UHPA honors plant protection and preservation champion Dr. Lani Stemmermann
University of Hawaiʻi at Mānoa
Director of Communications, UH Foundation
“Lani loved field work and jumped at every opportunity to traverse Hawai‘i’s
vegetation and landscapes.” — Dr. Dieter Mueller-Dombois
The University of Hawai‘i Professional Assembly (UHPA) of Honolulu is honoring UH alumna, innovative researcher and UH educator Dr. Lani Stemmermann through a $204,000 pledge to create the Dr. Lani Stemmermann Endowed Fellowship. This endowment will support graduate students pursuing their Ph.D. degrees in Botany in the Department of Botany at the University of Hawai‘i at Mānoa's College of Natural Sciences.
Said UHPA Executive Director Dr. J.N. Musto, “Over the years, UHPA has made contributions to the UH Foundation in support of students and faculty, often in response to matching contributions made by faculty members to scholarships. This contribution reflects the wishes of David Duffy, who has foregone a part-time paid leave of absence as UHPA President and requested that the funds be used to establish the Lani Stemmermann Endowment. This truly represents an extraordinarily generous act by David, and an expression of collaboration involving the Botany Department, the Dean and the union.”
Ruth Lani Stemmermann was born in Hilo on September 7, 1952. She spent her childhood years on the Big Island, where she graduated from the Hawai‘i School of Girls in 1970. Her undergraduate studies took her to Pitzer College in Claremont, California, where in 1974 she earned a B.A. degree in Botany. Upon her acceptance to the University of Hawai‘i for graduate studies in botany, she received a two-year research assistantship with Dr. C.H. Lamoureaux. In 1976, she continued her graduate work as a teaching assistant in the UH Mānoa Botany Department. She received her M.S. degree in Botanical Sciences for anatomical and taxonomic studies of Hawaiian sandalwood, and subsequently published two papers in Pacific Science as a result of her thesis work.
Stemmermann continued her studies in botany by enrolling in the doctoral program at UHM, during which time she also performed consulting work for the Army Corps of Engineers on Micronesian wetland vegetation. Upon graduating with her Ph.D. in Botanical Sciences in 1986, she was hired first as an instructor and then assistant professor at UHM and Hawai‘i Community College in Hilo. She taught courses in plant ecology, biology and environmental sciences. During this time, she led the way with her combination of field-instruction and classroom teaching.
Her passion for field work and love for Hawai‘i’s vegetation and landscape motivated her as a researcher and advocate. She became a champion for plant protection and preservation on the Big Island when she became aware of the military’s destructive effects on Hawaiian plants in the Pohakuloa training area. She lobbied for the survival of these rare plants by publicly citing the military for their disregard. The courts initially turned down her complaint, but through her brave and persistent stance, the military eventual complied with her concerns.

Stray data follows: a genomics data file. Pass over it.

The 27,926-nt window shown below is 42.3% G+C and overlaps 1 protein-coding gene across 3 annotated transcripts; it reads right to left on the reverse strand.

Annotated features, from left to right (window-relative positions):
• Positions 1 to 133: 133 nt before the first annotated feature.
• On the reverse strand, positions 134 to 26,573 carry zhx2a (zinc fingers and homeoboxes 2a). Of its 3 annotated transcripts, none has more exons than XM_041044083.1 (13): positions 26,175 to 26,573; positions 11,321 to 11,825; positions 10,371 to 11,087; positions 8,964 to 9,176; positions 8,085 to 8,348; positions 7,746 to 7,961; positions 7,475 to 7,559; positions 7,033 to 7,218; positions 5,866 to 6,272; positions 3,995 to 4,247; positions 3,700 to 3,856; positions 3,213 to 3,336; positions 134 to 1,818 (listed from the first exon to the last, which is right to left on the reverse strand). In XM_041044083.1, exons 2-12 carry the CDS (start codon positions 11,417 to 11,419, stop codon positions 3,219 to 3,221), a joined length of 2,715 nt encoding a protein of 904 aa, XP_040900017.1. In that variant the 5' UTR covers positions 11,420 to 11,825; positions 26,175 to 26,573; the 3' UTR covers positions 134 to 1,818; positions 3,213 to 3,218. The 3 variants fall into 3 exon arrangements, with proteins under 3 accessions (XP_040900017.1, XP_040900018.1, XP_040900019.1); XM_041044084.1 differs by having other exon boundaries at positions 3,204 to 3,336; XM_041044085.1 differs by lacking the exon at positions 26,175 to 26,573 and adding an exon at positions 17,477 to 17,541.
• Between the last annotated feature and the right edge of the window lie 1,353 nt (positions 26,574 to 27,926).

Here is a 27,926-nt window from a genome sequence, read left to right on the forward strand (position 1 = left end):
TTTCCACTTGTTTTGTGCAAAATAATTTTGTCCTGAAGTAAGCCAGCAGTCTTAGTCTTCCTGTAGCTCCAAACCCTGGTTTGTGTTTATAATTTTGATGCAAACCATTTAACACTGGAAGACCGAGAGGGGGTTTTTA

She became a co-principal on a new National Science Foundation project in 1990 as Stanford University collaborated with UH. The project, “Ecosystem Dynamics in Hawai‘i,” gave her the opportunity to set up a "Common Garden" for the study of native rainforest trees, which was an extension of her dissertation research.
Said UH Mānoa Professor of Botany Dr. David Duffy, “Lani believed that Hawai‘i’s species and natural environment merited both research and conservation and she combined the two, setting an example that inspires today. This fellowship celebrates her legacy in academia, just as the endangered palila and silverswords of Big Island endure as legacies of her advocacy on their behalf."
In 1993, her illness, malignant lymphoma, began to slow down her efforts. The continuation of research on the Common Garden, eventually known as the Stemmermann Common Garden, continued with the help of Dr. Mueller-Dombois and UH graduate students.
On March 13, 1995, she succumbed to her illness when both her life and work were tragically cut short. With the Stemmermann Common Garden, she left a living legacy in Hawai‘i with her positive impact on the understanding and preservation of Metrosideros polymorpha, Hawai‘i’s dominant rain forest tree on all islands and habitats.
Concluded UH Mānoa Chancellor Tom Apple, “This fellowship ensures Lani’s passion lives on in perpetuity through the lives and work of future botanists.”
For more information about the UH Foundation and the students and programs in the College of Natural Sciences, please contact Tim Szymanowski at (808) 956-0843 or email@example.com.
The University of Hawai‘i Foundation, a nonprofit organization, raises private funds to support the University of Hawai‘i System. The mission of the University of Hawai‘i Foundation is to unite donors’ passions with the University of Hawai‘i’s aspirations by raising philanthropic support and managing private investments to benefit UH, the people of Hawai‘i and our future generations.
For more information, visit: www.uhfoundation.org